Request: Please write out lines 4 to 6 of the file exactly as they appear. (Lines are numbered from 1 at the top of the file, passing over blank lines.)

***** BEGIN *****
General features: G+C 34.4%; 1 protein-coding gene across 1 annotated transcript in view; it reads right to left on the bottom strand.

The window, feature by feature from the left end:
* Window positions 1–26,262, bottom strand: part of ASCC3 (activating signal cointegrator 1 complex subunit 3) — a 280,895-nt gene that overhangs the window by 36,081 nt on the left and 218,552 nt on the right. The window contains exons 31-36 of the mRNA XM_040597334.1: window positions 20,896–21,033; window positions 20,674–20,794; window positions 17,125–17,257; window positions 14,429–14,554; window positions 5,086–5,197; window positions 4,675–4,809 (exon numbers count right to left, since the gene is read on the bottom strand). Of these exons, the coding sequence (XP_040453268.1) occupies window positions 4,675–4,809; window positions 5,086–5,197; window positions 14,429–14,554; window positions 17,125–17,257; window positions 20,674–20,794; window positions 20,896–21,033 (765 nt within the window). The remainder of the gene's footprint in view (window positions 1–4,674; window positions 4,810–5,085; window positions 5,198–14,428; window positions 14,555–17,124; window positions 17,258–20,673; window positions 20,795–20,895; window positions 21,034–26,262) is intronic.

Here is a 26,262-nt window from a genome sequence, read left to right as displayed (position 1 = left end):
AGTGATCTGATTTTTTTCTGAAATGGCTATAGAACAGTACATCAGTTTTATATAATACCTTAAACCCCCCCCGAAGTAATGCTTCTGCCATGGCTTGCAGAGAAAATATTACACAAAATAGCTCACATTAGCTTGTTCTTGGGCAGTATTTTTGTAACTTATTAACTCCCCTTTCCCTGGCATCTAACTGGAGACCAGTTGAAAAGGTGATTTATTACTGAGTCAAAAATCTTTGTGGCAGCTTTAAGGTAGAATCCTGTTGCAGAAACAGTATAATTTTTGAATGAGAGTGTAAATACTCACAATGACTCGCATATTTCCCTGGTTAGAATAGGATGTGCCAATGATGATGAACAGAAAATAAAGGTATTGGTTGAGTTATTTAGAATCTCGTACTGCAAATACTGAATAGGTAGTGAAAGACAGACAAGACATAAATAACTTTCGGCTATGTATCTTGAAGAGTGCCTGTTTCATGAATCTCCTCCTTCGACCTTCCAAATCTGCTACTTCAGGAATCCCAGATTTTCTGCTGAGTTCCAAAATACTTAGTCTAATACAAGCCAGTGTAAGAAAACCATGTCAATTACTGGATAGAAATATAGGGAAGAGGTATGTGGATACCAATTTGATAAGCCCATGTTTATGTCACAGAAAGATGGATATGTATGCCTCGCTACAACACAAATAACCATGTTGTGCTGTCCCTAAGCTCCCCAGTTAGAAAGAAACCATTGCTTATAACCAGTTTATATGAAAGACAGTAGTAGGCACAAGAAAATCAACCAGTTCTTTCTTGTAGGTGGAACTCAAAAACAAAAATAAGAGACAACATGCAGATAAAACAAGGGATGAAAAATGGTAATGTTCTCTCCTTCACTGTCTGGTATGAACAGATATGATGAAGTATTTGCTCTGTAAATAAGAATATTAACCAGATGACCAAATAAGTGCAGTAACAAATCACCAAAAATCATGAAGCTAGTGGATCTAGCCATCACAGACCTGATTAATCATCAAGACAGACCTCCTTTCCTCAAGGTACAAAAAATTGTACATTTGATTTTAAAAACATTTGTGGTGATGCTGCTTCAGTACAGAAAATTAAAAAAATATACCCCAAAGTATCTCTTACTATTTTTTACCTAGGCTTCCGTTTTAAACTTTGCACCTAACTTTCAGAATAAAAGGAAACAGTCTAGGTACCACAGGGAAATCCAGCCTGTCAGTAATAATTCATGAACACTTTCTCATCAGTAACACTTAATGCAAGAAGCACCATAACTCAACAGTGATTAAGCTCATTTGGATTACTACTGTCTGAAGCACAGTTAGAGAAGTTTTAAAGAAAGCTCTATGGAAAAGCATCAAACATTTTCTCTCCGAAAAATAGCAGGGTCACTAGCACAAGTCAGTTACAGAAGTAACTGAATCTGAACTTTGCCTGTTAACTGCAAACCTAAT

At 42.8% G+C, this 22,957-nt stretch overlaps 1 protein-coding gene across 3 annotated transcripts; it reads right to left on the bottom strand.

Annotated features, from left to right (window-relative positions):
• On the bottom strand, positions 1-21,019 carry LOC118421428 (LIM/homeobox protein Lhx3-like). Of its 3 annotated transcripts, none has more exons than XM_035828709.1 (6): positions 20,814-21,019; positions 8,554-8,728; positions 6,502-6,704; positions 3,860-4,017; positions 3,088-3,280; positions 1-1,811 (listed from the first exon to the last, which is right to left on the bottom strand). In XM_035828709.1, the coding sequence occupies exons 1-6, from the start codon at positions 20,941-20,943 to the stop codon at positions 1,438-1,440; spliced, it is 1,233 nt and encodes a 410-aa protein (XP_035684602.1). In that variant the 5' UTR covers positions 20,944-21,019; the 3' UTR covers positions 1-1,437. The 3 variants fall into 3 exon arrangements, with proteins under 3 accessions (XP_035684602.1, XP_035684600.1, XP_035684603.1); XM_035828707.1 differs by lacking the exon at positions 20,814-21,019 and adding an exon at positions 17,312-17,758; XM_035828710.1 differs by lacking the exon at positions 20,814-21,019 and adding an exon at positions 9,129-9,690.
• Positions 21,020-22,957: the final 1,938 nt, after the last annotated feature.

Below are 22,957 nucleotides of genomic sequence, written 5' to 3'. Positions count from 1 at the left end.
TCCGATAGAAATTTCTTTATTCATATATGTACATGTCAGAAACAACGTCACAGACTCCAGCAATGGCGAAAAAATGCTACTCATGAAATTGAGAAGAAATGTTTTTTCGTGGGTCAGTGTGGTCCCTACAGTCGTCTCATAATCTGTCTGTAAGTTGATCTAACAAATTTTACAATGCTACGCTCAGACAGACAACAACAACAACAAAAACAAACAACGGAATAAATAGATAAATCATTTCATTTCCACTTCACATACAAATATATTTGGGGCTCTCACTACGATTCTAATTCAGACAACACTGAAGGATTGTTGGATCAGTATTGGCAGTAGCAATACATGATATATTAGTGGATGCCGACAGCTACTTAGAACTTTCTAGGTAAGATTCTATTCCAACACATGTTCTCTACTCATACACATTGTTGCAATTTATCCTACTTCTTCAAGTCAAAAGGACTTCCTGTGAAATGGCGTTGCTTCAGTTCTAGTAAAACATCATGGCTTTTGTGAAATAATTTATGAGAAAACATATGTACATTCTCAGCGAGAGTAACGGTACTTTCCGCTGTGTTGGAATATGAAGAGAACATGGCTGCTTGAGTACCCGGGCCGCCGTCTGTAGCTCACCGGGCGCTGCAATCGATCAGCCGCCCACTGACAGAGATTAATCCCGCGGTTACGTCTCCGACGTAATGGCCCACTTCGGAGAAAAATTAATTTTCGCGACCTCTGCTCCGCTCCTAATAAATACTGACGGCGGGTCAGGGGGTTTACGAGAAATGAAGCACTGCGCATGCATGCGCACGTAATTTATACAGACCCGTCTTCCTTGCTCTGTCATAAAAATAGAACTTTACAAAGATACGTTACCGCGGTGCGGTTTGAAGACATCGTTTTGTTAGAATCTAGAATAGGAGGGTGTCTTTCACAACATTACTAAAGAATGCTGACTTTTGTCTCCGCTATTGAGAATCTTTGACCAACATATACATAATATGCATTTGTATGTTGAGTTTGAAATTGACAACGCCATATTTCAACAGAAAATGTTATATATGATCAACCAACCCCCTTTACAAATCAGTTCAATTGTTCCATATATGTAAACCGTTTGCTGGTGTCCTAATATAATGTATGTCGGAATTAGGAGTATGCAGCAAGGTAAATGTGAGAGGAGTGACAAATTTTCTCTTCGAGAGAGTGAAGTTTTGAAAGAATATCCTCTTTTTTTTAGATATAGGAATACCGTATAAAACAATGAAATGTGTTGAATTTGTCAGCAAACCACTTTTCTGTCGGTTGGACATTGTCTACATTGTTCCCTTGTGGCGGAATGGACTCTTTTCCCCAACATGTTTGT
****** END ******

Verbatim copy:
Here is a 26,262-nt window from a genome sequence, read left to right as displayed (position 1 = left end):
AGTGATCTGATTTTTTTCTGAAATGGCTATAGAACAGTACATCAGTTTTATATAATACCTTAAACCCCCCCCGAAGTAATGCTTCTGCCATGGCTTGCAGAGAAAATATTACACAAAATAGCTCACATTAGCTTGTTCTTGGGCAGTATTTTTGTAACTTATTAACTCCCCTTTCCCTGGCATCTAACTGGAGACCAGTTGAAAAGGTGATTTATTACTGAGTCAAAAATCTTTGTGGCAGCTTTAAGGTAGAATCCTGTTGCAGAAACAGTATAATTTTTGAATGAGAGTGTAAATACTCACAATGACTCGCATATTTCCCTGGTTAGAATAGGATGTGCCAATGATGATGAACAGAAAATAAAGGTATTGGTTGAGTTATTTAGAATCTCGTACTGCAAATACTGAATAGGTAGTGAAAGACAGACAAGACATAAATAACTTTCGGCTATGTATCTTGAAGAGTGCCTGTTTCATGAATCTCCTCCTTCGACCTTCCAAATCTGCTACTTCAGGAATCCCAGATTTTCTGCTGAGTTCCAAAATACTTAGTCTAATACAAGCCAGTGTAAGAAAACCATGTCAATTACTGGATAGAAATATAGGGAAGAGGTATGTGGATACCAATTTGATAAGCCCATGTTTATGTCACAGAAAGATGGATATGTATGCCTCGCTACAACACAAATAACCATGTTGTGCTGTCCCTAAGCTCCCCAGTTAGAAAGAAACCATTGCTTATAACCAGTTTATATGAAAGACAGTAGTAGGCACAAGAAAATCAACCAGTTCTTTCTTGTAGGTGGAACTCAAAAACAAAAATAAGAGACAACATGCAGATAAAACAAGGGATGAAAAATGGTAATGTTCTCTCCTTCACTGTCTGGTATGAACAGATATGATGAAGTATTTGCTCTGTAAATAAGAATATTAACCAGATGACCAAATAAGTGCAGTAACAAATCACCAAAAATCATGAAGCTAGTGGATCTAGCCATCACAGACCTGATTAATCATCAAGACAGACCTCCTTTCCTCAAGGTACAAAAAATTGTACATTTGATTTTAAAAACATTTGTGGTGATGCTGCTTCAGTACAGAAAATTAAAAAAATATACCCCAAAGTATCTCTTACTATTTTTTACCTAGGCTTCCGTTTTAAACTTTGCACCTAACTTTCAGAATAAAAGGAAACAGTCTAGGTACCACAGGGAAATCCAGCCTGTCAGTAATAATTCATGAACACTTTCTCATCAGTAACACTTAATGCAAGAAGCACCATAACTCAACAGTGATTAAGCTCATTTGGATTACTACTGTCTGAAGCACAGTTAGAGAAGTTTTAAAGAAAGCTCTATGGAAAAGCATCAAACATTTTCTCTCCGAAAAATAGCAGGGTCACTAGCACAAGTCAGTTACAGAAGTAACTGAATCTGAACTTTGCCTGTTAACTGCAAACCTAAT

At 42.8% G+C, this 22,957-nt stretch overlaps 1 protein-coding gene across 3 annotated transcripts; it reads right to left on the bottom strand.